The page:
Ever felt like you need to solve your problems by yourself? What about feeling like you shouldn’t bother someone else with your “stuff”? Or, maybe you feel too ashamed or embarrassed to ask for help?

When you’re stuck, it feels as though it’s just you, doesn’t it? You see other people going about their lives, getting things done and having fun doing it, so you might think that nobody else gets stuck like you. But they do. You just don’t see what’s happening in their heads or hearts.

Asking for help and support doesn’t make you weak any more than having a bowl of pasta makes you Italian. It’s sometimes the bravest and wisest thing you can do, and we’re all stronger and better when we’re connected. You don’t have to do this alone.

The bottom line?

You’re only as stuck as you let yourself believe you are. There are always options and there are always choices. What counts then, are the beliefs you hold about what you do—or don’t do—next.

What’s your next move?

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Last Updated on May 21, 2019

How to Communicate Effectively in Any Relationship

How to Communicate Effectively in Any Relationship

For all our social media bravado, we live in a society where communication is seen less as an art, and more as a perfunctory exercise. We spend so much time with people, yet we struggle with how to meaningfully communicate.

If you believe you have mastered effective communication, scan the list below and see whether you can see yourself in any of the examples:

Example 1

You are uncomfortable with a person’s actions or comments, and rather than telling the individual immediately, you sidestep the issue and attempt to move on as though the offending behavior or comment never happened.

You move on with the relationship and develop a pattern of not addressing challenging situations. Before long, the person with whom you are in relationship will say or do something that pushes you over the top and predictably, you explode or withdraw completely from the relationship.

In this example, hard-to-speak truths become never- expressed truths that turn into resentment and anger.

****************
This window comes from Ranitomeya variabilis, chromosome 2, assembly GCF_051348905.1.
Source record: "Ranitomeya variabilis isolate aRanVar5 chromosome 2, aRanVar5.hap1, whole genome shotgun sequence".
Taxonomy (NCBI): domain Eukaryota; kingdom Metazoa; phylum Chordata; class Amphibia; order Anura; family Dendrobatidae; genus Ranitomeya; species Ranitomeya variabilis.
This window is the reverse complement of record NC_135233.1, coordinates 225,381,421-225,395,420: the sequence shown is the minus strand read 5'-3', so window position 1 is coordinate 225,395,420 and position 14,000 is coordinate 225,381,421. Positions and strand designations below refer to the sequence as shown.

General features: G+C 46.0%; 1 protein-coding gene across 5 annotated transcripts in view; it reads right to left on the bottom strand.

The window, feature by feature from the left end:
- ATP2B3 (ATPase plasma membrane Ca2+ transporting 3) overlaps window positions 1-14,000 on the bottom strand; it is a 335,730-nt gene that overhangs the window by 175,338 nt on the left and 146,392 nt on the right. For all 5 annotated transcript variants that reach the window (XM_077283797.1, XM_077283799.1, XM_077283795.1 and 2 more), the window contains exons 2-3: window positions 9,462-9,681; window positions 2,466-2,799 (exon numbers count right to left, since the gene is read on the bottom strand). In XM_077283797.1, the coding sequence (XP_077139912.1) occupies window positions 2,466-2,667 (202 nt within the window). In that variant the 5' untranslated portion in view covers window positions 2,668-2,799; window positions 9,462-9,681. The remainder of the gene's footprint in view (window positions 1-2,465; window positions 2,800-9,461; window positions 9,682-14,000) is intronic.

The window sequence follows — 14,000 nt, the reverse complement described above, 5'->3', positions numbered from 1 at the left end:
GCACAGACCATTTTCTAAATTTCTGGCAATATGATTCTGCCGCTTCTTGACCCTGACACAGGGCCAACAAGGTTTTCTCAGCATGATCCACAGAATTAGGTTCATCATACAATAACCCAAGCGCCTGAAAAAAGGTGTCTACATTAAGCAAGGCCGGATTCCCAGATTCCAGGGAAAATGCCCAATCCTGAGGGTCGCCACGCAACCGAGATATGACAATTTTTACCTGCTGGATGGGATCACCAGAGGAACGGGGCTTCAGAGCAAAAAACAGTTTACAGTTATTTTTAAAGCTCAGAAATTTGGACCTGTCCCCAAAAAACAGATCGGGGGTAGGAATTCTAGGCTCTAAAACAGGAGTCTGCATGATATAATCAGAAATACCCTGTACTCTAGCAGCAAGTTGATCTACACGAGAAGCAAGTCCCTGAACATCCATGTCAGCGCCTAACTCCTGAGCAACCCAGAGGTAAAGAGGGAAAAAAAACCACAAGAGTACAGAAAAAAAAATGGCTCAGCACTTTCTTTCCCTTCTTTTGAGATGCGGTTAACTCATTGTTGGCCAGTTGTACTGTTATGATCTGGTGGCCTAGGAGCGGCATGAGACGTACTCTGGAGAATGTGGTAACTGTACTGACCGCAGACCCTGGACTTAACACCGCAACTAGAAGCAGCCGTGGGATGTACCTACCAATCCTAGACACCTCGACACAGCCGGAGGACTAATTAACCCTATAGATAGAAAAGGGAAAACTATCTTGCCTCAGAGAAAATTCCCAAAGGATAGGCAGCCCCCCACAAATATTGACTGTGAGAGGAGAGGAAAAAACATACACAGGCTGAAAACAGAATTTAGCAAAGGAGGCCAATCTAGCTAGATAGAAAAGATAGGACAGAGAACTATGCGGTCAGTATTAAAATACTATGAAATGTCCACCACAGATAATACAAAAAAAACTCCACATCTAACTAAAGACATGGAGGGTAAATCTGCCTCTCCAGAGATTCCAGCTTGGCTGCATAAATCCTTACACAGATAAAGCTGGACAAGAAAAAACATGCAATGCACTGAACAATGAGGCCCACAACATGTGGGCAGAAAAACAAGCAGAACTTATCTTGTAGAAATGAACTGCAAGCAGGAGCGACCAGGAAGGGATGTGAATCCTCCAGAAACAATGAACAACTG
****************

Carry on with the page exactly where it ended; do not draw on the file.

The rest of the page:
Example 2

You communicate from the head and without emotion. While what you communicate makes perfect sense to you, it comes across as cold because it lacks emotion.

People do not understand what motivates you to say what you say, and without sharing your feelings and emotions, others experience you as rude, cold or aggressive.

You will know this is a problem if people shy away from you, ignore your contributions in meetings or tell you your words hurt. You can also know you struggle in this area if you find yourself constantly apologizing for things you have said.

Example 3

You have an issue with one person, but you communicate your problem to an entirely different person.

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The person in whom you confide lacks the authority to resolve the matter troubling you, and while you have vented and expressed frustration, the underlying challenge is unresolved.

Example 4

You grew up in a family with destructive communication habits and those habits play out in your current relationships.

Because you have never stopped to ask why you communicate the way you do and whether your communication style still works, you may lack understanding of how your words impact others and how to implement positive change.

If you find yourself in any of the situations described above, this article is for you.

Communication can build or decimate worlds and it is important we get it right. Regardless of your professional aspirations or personal goals, you can improve your communication skills if you:

  • Understand your own communication style
  • Tailor your style depending on the needs of the audience
  • Communicate with precision and care
  • Be mindful of your delivery, timing and messenger

1. Understand Your Communication Style

To communicate effectively, you must understand the communication legacy passed down from our parents, grandparents or caregivers. Each of us grew up with spoken and unspoken rules about communication.

In some families, direct communication is practiced and honored. In other families, family members are encouraged to shy away from difficult conversations. Some families appreciate open and frank dialogue and others do not. Other families practice silence about substantive matters, that is, they seldom or rarely broach difficult conversations at all.

Before you can appreciate the nuance required in communication, it helps to know the familial patterns you grew up with.

2. Learn Others Communication Styles

Communicating effectively requires you to take a step back, assess the intended recipient of your communication and think through how the individual prefers to be communicated with. Once you know this, you can tailor your message in a way that increases the likelihood of being heard. This also prevents you from assuming the way you communicate with one group is appropriate or right for all groups or people.